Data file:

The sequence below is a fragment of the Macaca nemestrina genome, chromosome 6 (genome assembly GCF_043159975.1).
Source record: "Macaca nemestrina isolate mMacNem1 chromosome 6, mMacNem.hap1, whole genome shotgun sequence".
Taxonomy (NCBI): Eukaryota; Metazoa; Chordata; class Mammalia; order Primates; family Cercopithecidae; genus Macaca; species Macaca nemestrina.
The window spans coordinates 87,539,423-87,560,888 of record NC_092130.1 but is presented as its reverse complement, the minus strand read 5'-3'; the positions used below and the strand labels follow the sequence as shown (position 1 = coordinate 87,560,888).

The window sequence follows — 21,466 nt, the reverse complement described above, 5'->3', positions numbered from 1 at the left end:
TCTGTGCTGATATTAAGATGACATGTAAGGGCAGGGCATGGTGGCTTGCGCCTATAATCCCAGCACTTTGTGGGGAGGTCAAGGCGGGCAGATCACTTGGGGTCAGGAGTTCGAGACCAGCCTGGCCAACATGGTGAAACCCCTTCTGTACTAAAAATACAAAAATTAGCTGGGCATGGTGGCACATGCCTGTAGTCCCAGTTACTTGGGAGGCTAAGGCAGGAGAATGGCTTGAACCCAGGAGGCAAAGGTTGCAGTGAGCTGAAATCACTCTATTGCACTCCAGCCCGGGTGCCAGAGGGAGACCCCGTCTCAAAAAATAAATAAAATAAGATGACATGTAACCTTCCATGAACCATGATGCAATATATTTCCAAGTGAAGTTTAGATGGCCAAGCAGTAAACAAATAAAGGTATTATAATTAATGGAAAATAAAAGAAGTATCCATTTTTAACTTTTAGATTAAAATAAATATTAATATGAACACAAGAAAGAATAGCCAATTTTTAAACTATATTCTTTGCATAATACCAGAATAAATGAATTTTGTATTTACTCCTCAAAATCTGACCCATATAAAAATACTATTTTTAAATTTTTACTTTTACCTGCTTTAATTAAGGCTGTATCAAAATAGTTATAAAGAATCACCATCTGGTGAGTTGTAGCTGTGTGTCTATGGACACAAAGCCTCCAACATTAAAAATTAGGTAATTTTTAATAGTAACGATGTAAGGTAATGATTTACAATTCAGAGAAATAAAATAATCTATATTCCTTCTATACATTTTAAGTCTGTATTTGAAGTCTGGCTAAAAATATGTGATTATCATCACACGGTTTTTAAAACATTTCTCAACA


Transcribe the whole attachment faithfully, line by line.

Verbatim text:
The sequence below is a fragment of the Macaca nemestrina genome, chromosome 6 (genome assembly GCF_043159975.1).
Source record: "Macaca nemestrina isolate mMacNem1 chromosome 6, mMacNem.hap1, whole genome shotgun sequence".
Taxonomy (NCBI): Eukaryota; Metazoa; Chordata; class Mammalia; order Primates; family Cercopithecidae; genus Macaca; species Macaca nemestrina.
The window spans coordinates 87,539,423-87,560,888 of record NC_092130.1 but is presented as its reverse complement, the minus strand read 5'-3'; the positions used below and the strand labels follow the sequence as shown (position 1 = coordinate 87,560,888).

The window sequence follows — 21,466 nt, the reverse complement described above, 5'->3', positions numbered from 1 at the left end:
TCTGTGCTGATATTAAGATGACATGTAAGGGCAGGGCATGGTGGCTTGCGCCTATAATCCCAGCACTTTGTGGGGAGGTCAAGGCGGGCAGATCACTTGGGGTCAGGAGTTCGAGACCAGCCTGGCCAACATGGTGAAACCCCTTCTGTACTAAAAATACAAAAATTAGCTGGGCATGGTGGCACATGCCTGTAGTCCCAGTTACTTGGGAGGCTAAGGCAGGAGAATGGCTTGAACCCAGGAGGCAAAGGTTGCAGTGAGCTGAAATCACTCTATTGCACTCCAGCCCGGGTGCCAGAGGGAGACCCCGTCTCAAAAAATAAATAAAATAAGATGACATGTAACCTTCCATGAACCATGATGCAATATATTTCCAAGTGAAGTTTAGATGGCCAAGCAGTAAACAAATAAAGGTATTATAATTAATGGAAAATAAAAGAAGTATCCATTTTTAACTTTTAGATTAAAATAAATATTAATATGAACACAAGAAAGAATAGCCAATTTTTAAACTATATTCTTTGCATAATACCAGAATAAATGAATTTTGTATTTACTCCTCAAAATCTGACCCATATAAAAATACTATTTTTAAATTTTTACTTTTACCTGCTTTAATTAAGGCTGTATCAAAATAGTTATAAAGAATCACCATCTGGTGAGTTGTAGCTGTGTGTCTATGGACACAAAGCCTCCAACATTAAAAATTAGGTAATTTTTAATAGTAACGATGTAAGGTAATGATTTACAATTCAGAGAAATAAAATAATCTATATTCCTTCTATACATTTTAAGTCTGTATTTGAAGTCTGGCTAAAAATATGTGATTATCATCACACGGTTTTTAAAACATTTCTCAACA